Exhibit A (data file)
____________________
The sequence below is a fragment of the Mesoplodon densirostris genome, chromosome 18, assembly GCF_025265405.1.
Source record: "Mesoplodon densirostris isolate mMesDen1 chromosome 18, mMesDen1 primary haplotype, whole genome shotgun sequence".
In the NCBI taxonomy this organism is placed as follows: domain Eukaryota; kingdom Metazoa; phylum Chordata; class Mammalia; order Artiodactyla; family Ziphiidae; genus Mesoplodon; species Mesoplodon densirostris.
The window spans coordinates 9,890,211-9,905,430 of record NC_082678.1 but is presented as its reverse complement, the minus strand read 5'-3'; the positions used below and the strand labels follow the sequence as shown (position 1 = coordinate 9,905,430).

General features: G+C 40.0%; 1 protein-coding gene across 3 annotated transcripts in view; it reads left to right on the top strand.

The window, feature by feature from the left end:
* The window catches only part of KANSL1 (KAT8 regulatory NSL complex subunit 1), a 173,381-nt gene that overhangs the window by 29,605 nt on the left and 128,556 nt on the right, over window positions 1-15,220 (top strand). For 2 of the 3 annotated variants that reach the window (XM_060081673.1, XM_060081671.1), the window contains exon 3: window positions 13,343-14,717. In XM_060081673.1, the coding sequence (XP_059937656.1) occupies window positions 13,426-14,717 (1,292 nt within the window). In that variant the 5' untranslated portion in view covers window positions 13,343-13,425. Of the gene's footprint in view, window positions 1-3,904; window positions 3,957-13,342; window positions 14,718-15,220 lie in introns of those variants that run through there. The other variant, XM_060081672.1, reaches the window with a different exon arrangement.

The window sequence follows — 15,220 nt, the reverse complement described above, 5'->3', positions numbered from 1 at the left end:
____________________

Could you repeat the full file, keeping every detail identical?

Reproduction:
The sequence below is a fragment of the Mesoplodon densirostris genome, chromosome 18, assembly GCF_025265405.1.
Source record: "Mesoplodon densirostris isolate mMesDen1 chromosome 18, mMesDen1 primary haplotype, whole genome shotgun sequence".
In the NCBI taxonomy this organism is placed as follows: domain Eukaryota; kingdom Metazoa; phylum Chordata; class Mammalia; order Artiodactyla; family Ziphiidae; genus Mesoplodon; species Mesoplodon densirostris.
The window spans coordinates 9,890,211-9,905,430 of record NC_082678.1 but is presented as its reverse complement, the minus strand read 5'-3'; the positions used below and the strand labels follow the sequence as shown (position 1 = coordinate 9,905,430).

General features: G+C 40.0%; 1 protein-coding gene across 3 annotated transcripts in view; it reads left to right on the top strand.

The window, feature by feature from the left end:
* The window catches only part of KANSL1 (KAT8 regulatory NSL complex subunit 1), a 173,381-nt gene that overhangs the window by 29,605 nt on the left and 128,556 nt on the right, over window positions 1-15,220 (top strand). For 2 of the 3 annotated variants that reach the window (XM_060081673.1, XM_060081671.1), the window contains exon 3: window positions 13,343-14,717. In XM_060081673.1, the coding sequence (XP_059937656.1) occupies window positions 13,426-14,717 (1,292 nt within the window). In that variant the 5' untranslated portion in view covers window positions 13,343-13,425. Of the gene's footprint in view, window positions 1-3,904; window positions 3,957-13,342; window positions 14,718-15,220 lie in introns of those variants that run through there. The other variant, XM_060081672.1, reaches the window with a different exon arrangement.

The window sequence follows — 15,220 nt, the reverse complement described above, 5'->3', positions numbered from 1 at the left end: